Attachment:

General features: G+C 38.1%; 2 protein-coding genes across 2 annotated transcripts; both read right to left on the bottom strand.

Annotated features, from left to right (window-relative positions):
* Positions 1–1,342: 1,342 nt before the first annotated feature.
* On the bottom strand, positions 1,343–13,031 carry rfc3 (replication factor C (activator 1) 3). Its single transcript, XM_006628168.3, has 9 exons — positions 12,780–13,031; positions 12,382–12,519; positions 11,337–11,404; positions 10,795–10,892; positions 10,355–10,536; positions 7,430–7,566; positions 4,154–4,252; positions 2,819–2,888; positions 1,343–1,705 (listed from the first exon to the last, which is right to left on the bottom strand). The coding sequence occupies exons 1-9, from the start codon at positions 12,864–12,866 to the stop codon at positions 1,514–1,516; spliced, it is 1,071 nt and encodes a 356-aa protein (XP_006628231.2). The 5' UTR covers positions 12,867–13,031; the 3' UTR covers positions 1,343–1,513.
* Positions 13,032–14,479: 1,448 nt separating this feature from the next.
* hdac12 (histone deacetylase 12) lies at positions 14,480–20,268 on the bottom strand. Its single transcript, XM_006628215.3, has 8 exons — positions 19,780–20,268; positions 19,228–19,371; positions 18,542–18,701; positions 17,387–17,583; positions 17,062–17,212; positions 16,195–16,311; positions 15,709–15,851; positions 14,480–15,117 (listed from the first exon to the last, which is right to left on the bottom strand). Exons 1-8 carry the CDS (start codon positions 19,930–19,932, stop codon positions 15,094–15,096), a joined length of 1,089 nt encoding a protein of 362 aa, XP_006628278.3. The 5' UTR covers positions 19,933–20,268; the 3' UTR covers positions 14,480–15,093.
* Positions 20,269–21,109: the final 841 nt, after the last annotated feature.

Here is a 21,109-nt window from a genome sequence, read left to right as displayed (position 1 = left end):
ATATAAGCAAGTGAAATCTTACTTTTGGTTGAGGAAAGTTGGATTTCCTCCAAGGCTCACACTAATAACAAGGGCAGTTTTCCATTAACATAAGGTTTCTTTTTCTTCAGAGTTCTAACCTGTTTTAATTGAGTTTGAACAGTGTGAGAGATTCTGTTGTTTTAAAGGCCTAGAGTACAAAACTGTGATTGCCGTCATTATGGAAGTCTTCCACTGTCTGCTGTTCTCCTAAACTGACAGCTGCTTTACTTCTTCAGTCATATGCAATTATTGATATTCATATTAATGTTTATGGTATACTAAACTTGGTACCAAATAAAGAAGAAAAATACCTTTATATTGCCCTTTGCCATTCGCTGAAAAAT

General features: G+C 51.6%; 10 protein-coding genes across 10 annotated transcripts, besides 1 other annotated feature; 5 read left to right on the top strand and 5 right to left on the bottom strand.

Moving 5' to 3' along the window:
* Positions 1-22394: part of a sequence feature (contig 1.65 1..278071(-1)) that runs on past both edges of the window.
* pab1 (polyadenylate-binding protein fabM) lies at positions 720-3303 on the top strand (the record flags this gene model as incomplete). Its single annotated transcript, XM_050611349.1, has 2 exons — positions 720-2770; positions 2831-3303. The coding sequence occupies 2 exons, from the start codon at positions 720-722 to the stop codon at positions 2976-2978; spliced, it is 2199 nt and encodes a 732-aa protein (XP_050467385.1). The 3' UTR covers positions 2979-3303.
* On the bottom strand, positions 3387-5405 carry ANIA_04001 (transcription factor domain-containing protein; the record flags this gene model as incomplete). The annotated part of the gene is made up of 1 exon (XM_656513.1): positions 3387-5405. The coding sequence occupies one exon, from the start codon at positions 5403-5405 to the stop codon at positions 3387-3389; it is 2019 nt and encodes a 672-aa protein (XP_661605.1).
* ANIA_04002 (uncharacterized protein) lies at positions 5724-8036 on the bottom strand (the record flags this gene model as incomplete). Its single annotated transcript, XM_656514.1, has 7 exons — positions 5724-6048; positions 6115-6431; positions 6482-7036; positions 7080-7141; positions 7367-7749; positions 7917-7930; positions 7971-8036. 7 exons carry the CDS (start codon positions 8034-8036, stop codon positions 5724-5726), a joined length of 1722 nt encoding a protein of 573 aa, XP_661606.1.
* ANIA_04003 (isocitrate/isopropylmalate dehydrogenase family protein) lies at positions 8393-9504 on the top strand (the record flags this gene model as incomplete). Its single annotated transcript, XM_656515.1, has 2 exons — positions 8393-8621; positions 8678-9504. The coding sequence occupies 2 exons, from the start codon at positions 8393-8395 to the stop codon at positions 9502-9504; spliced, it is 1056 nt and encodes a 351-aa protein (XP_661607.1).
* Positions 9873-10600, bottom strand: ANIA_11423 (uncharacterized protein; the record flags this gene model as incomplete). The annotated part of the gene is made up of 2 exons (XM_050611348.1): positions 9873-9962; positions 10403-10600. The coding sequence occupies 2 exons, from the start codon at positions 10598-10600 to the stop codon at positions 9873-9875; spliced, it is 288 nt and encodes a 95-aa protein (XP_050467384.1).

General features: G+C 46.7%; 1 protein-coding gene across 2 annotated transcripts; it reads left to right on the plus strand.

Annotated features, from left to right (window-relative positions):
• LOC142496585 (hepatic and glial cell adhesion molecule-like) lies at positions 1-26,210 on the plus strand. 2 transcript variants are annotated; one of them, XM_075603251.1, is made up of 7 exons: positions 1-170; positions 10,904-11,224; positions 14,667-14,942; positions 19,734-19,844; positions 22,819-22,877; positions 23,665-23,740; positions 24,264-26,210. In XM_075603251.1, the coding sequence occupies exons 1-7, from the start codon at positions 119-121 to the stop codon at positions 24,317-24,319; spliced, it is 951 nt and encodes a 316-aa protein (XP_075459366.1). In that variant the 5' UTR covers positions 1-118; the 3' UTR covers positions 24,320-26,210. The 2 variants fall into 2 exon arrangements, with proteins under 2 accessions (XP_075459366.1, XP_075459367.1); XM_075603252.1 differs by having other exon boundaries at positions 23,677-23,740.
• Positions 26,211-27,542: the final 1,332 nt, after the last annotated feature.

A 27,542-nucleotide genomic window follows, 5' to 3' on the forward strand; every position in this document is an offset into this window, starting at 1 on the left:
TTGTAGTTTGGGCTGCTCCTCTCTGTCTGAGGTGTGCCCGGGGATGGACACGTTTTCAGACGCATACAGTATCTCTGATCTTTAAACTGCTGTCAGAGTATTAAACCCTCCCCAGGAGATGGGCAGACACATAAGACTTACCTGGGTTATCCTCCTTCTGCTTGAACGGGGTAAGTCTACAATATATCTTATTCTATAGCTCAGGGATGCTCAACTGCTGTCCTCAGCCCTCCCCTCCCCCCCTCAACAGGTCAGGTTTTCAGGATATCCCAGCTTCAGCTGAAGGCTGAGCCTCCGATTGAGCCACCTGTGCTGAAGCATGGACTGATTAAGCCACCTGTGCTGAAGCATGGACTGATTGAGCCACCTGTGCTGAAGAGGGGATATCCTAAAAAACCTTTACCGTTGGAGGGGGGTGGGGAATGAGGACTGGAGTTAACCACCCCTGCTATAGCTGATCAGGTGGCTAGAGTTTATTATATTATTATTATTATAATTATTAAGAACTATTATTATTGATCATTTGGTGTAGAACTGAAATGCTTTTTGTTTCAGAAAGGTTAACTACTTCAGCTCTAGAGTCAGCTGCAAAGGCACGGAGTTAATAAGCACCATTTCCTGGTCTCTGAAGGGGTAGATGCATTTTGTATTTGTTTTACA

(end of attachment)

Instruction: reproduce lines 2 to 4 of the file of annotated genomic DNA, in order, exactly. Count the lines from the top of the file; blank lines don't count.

Annotated features, from left to right (window-relative positions):
* Positions 1–1,342: 1,342 nt before the first annotated feature.
* On the bottom strand, positions 1,343–13,031 carry rfc3 (replication factor C (activator 1) 3). Its single transcript, XM_006628168.3, has 9 exons — positions 12,780–13,031; positions 12,382–12,519; positions 11,337–11,404; positions 10,795–10,892; positions 10,355–10,536; positions 7,430–7,566; positions 4,154–4,252; positions 2,819–2,888; positions 1,343–1,705 (listed from the first exon to the last, which is right to left on the bottom strand). The coding sequence occupies exons 1-9, from the start codon at positions 12,864–12,866 to the stop codon at positions 1,514–1,516; spliced, it is 1,071 nt and encodes a 356-aa protein (XP_006628231.2). The 5' UTR covers positions 12,867–13,031; the 3' UTR covers positions 1,343–1,513.